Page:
Nelson man who survived cancer in charity skydive

Matthew Guirdham who after beating cancer is taking part in a charity skydive. (s)

Matthew Guirdham who after beating cancer is taking part in a charity skydive. (s)

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A COURAGEOUS Nelson man who spent last year battling cancer is taking to the skies for a charity skydive.

Inspirational Matthew Guirdham was diagnosed with Hodgkin’s Lymphoma last year, at the age of 20.

Matthew Guirdham who after beating cancer is taking part in a charity skydive. (s)

Matthew Guirdham who after beating cancer is taking part in a charity skydive. (s)

After three months and three biopsies, during which time his weight plummeted from 13 stone to six, he was finally able to start treatment in last June.

Six months of chemotherapy and three weeks of radiotherapy ensued, before he was given the all-clear in January this year.

He was treated at the Christie Hospital in Manchester, and to show his appreciation for all their support, he is trying to raise as much money as possible for the hospital by daring to jump out of a plane on Sunday, August 19th.

“It’s my way of saying thank you,” said Matthew, who now lives in Back Harry Street, Barrowford.

“I’m not fit enough to do a run or a cycle, so I thought I’d do this.

“It’s not something I’ve ever thought about doing, but I can’t wait for it.

“I started having symptoms in February but I wasn’t fully diagnosed until June.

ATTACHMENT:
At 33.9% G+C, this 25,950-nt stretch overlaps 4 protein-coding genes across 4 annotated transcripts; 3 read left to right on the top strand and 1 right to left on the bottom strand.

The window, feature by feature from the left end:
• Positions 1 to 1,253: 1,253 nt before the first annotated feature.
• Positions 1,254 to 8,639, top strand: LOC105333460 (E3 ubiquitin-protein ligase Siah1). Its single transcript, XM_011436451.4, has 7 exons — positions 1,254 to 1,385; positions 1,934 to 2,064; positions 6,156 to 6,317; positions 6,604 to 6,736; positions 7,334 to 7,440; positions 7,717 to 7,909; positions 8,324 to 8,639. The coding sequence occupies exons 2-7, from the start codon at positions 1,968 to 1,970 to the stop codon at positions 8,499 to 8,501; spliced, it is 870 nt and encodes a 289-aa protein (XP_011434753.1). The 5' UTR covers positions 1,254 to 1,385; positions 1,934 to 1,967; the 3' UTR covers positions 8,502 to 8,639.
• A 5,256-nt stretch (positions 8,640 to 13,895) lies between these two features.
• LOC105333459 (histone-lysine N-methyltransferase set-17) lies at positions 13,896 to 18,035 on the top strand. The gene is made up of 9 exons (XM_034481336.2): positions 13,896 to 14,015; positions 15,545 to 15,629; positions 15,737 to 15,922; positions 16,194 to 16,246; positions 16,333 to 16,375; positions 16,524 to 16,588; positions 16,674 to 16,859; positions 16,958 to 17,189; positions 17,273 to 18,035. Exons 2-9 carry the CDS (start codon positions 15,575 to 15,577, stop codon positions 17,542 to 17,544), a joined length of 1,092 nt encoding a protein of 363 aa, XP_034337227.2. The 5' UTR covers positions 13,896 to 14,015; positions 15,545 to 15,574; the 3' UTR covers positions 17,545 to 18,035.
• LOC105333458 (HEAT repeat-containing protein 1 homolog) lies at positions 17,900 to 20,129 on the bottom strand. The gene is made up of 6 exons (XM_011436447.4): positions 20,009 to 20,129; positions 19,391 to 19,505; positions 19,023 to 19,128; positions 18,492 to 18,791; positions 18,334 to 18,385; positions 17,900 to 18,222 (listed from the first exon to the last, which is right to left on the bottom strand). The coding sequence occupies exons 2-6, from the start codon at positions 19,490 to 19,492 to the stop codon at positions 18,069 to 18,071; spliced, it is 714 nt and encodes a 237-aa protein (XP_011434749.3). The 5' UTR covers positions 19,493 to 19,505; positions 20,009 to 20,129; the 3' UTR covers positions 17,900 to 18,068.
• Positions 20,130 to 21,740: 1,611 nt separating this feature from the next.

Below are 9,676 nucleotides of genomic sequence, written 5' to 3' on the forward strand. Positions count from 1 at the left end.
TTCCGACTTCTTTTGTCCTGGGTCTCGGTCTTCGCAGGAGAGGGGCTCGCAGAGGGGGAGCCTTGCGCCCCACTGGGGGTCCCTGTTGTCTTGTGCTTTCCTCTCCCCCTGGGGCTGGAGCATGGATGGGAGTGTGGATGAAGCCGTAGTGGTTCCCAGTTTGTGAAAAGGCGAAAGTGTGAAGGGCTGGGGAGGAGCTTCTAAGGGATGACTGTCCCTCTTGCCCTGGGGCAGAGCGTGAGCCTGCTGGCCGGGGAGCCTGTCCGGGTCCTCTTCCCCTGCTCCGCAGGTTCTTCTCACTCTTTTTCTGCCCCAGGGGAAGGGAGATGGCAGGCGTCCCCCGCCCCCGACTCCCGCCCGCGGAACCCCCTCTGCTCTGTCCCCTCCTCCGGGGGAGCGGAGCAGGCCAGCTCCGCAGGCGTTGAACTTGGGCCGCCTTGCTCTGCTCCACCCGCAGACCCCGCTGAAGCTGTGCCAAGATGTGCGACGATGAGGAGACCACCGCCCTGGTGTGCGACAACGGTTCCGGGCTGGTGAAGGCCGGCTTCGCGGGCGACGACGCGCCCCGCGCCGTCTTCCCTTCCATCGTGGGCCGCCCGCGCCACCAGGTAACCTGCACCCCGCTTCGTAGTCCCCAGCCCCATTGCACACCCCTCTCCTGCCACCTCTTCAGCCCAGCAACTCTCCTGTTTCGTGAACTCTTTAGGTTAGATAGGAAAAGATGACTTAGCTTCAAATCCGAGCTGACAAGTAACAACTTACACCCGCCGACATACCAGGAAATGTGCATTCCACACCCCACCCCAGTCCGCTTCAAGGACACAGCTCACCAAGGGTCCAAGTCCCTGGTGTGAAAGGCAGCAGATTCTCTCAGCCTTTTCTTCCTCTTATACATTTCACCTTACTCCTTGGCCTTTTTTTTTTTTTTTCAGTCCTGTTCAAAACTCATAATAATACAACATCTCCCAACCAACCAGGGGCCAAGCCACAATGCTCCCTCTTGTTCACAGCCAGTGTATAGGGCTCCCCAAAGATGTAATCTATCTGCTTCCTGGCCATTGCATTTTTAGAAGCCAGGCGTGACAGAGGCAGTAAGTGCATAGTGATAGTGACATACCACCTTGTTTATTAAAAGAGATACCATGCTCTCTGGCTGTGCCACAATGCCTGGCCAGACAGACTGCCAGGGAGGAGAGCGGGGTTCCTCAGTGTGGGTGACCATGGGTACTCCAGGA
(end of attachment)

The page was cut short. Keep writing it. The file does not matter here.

“The cancer isn’t in every part of you, so it’s not easy to locate. I knew it was there though, because I had all the symptoms you could possibly have.

“At first, they thought it was a different form, and that it was most likely terminal.

“I went to see a different doctor in Blackburn, though, and he re-diagnosed me, which meant I could then start my treatment.”

Matthew said that, by this stage, he was really ill, and just wanted to do anything to try and get better,

“I was transferred to Christie’s, where I had to have a scan every day for a week-and-a-half.

“The results of the tests determined how much chemotherapy and radiotherapy I would need. Because of how ill I was, the chemotherapy immediately started making me feel better.

“It was only towards the end of the six months that it started to make me ill, when my body had had enough.

“I’m totally fine now, though, and I’m slowly getting back to normal.”

Despite undergoing the energy-sapping treatment for more than six months, Matthew still managed to attend his second year studying quantity surveying at Salford University.

He came out with a First, and has just been given a job at local construction firm Barnfield.

“It’s been really good to get the job. I’m taking a year out of university while I work here, and then I’ll see how I feel after that.”

To sponsor Matthew for his skydive, visit www.justgiving.com/matthewguirdham